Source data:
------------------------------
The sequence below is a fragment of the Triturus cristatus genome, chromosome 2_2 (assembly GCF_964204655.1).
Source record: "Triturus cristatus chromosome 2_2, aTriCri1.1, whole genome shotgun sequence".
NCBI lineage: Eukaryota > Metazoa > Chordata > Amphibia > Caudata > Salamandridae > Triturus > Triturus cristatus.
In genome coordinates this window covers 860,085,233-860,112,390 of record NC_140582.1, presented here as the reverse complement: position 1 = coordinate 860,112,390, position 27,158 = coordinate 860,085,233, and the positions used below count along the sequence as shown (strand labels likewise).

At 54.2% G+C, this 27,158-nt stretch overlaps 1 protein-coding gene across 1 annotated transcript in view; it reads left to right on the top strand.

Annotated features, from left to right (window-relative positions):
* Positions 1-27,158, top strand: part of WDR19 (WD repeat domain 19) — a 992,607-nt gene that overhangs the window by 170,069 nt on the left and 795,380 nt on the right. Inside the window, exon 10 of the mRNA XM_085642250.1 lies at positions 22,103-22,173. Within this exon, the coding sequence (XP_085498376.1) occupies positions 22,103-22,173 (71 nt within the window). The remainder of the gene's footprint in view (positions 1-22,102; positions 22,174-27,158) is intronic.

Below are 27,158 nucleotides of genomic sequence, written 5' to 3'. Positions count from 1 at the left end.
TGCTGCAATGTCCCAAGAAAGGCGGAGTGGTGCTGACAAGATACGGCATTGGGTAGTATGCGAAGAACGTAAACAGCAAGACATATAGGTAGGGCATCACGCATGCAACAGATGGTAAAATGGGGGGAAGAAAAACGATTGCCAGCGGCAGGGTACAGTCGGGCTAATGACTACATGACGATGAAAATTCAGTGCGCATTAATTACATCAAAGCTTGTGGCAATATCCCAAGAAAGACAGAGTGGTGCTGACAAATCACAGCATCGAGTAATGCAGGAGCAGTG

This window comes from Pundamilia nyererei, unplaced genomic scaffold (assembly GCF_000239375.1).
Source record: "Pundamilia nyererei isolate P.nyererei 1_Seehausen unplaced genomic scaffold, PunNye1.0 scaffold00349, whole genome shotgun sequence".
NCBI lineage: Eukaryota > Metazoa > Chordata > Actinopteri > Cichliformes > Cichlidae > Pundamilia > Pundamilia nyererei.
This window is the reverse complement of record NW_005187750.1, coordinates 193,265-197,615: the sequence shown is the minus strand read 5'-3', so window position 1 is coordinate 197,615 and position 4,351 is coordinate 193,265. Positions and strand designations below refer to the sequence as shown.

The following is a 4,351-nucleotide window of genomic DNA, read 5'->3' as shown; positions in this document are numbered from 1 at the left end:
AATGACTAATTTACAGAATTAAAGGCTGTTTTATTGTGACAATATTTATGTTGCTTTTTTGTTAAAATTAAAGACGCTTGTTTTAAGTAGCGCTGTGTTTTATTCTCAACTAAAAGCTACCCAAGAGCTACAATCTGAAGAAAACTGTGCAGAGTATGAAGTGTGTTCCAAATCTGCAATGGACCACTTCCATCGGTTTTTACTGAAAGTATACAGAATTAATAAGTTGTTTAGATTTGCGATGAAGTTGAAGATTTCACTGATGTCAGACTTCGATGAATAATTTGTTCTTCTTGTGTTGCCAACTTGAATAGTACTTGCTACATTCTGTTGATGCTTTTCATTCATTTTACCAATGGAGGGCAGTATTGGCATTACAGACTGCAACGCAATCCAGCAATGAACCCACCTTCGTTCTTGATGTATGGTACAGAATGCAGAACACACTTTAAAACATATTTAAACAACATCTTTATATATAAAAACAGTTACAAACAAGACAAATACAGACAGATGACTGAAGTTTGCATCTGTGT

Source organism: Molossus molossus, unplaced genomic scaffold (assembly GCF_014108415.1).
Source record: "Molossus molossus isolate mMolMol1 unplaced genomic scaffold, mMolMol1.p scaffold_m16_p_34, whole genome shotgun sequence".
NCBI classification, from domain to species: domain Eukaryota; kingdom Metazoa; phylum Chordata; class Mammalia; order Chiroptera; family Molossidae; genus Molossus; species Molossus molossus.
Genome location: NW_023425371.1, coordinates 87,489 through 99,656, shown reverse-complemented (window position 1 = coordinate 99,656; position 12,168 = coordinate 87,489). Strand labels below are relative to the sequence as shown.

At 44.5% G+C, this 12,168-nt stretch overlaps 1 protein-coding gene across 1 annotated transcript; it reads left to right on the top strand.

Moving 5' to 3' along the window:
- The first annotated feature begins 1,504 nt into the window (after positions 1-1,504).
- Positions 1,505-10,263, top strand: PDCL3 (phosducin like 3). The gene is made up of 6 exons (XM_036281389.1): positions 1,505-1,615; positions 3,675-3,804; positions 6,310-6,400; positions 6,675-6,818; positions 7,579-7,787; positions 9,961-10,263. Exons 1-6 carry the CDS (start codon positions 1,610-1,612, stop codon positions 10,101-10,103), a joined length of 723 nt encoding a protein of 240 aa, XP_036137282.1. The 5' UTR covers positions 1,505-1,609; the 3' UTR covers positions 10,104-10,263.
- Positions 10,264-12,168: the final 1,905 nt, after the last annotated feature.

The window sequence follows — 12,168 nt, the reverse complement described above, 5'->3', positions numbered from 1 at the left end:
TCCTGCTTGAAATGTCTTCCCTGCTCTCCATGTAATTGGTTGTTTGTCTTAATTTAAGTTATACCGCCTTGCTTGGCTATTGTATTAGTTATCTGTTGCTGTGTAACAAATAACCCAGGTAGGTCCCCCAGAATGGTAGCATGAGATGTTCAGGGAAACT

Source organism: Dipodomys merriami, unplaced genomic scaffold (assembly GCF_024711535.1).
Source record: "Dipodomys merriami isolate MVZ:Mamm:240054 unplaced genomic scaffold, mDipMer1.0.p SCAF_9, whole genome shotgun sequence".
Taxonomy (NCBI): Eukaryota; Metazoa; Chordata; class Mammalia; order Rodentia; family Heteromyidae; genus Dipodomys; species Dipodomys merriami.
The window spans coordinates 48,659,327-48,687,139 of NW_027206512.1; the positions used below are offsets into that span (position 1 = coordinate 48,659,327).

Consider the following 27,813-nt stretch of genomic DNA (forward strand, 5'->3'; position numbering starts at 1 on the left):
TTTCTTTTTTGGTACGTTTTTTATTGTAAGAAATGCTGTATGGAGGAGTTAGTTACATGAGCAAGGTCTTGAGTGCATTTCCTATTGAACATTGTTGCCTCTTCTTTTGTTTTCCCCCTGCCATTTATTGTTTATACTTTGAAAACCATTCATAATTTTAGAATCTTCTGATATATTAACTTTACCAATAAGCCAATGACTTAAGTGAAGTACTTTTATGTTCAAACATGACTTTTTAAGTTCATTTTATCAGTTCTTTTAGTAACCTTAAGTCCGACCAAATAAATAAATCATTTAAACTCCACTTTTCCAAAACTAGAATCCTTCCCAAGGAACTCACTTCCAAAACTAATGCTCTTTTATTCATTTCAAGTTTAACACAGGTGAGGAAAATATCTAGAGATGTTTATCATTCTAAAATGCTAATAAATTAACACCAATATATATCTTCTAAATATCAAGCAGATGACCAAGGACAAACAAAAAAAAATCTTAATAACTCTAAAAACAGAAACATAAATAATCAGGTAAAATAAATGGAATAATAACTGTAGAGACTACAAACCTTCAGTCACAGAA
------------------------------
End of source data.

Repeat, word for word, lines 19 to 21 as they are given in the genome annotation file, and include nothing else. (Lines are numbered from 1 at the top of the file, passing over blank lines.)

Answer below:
Genome location: NW_023425371.1, coordinates 87,489 through 99,656, shown reverse-complemented (window position 1 = coordinate 99,656; position 12,168 = coordinate 87,489). Strand labels below are relative to the sequence as shown.

At 44.5% G+C, this 12,168-nt stretch overlaps 1 protein-coding gene across 1 annotated transcript; it reads left to right on the top strand.

Moving 5' to 3' along the window: